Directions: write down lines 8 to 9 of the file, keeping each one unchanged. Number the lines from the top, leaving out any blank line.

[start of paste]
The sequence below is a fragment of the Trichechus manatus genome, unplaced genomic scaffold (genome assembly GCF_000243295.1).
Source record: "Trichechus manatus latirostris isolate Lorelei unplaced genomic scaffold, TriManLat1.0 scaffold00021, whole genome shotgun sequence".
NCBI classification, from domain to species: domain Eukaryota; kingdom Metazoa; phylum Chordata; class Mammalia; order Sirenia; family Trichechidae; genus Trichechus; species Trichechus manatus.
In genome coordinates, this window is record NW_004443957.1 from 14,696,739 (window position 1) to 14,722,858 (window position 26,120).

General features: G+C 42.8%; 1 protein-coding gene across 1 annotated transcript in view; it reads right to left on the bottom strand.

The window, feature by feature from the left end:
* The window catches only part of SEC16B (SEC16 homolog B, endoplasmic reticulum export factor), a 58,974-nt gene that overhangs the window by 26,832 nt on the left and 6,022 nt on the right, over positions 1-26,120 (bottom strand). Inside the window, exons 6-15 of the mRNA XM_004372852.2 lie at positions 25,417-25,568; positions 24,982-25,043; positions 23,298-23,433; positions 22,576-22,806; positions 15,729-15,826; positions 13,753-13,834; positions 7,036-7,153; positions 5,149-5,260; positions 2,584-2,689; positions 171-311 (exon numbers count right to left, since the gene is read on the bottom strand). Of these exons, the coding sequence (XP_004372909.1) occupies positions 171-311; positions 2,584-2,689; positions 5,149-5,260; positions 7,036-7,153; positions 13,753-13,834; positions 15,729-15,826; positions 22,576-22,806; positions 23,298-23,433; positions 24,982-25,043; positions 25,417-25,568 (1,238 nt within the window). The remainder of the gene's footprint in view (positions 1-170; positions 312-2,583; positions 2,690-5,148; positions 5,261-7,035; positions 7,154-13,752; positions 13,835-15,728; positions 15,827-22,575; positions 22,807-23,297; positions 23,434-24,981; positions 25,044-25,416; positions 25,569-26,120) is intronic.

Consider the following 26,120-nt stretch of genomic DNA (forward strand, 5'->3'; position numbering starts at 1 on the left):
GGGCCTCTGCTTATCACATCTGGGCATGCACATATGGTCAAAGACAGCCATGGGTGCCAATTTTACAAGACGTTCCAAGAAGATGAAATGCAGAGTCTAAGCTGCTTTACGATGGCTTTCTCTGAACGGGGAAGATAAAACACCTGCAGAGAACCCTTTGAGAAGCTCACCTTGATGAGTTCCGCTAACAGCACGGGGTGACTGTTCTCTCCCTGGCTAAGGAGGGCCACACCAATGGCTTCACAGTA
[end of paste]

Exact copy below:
Consider the following 26,120-nt stretch of genomic DNA (forward strand, 5'->3'; position numbering starts at 1 on the left):
GGGCCTCTGCTTATCACATCTGGGCATGCACATATGGTCAAAGACAGCCATGGGTGCCAATTTTACAAGACGTTCCAAGAAGATGAAATGCAGAGTCTAAGCTGCTTTACGATGGCTTTCTCTGAACGGGGAAGATAAAACACCTGCAGAGAACCCTTTGAGAAGCTCACCTTGATGAGTTCCGCTAACAGCACGGGGTGACTGTTCTCTCCCTGGCTAAGGAGGGCCACACCAATGGCTTCACAGTA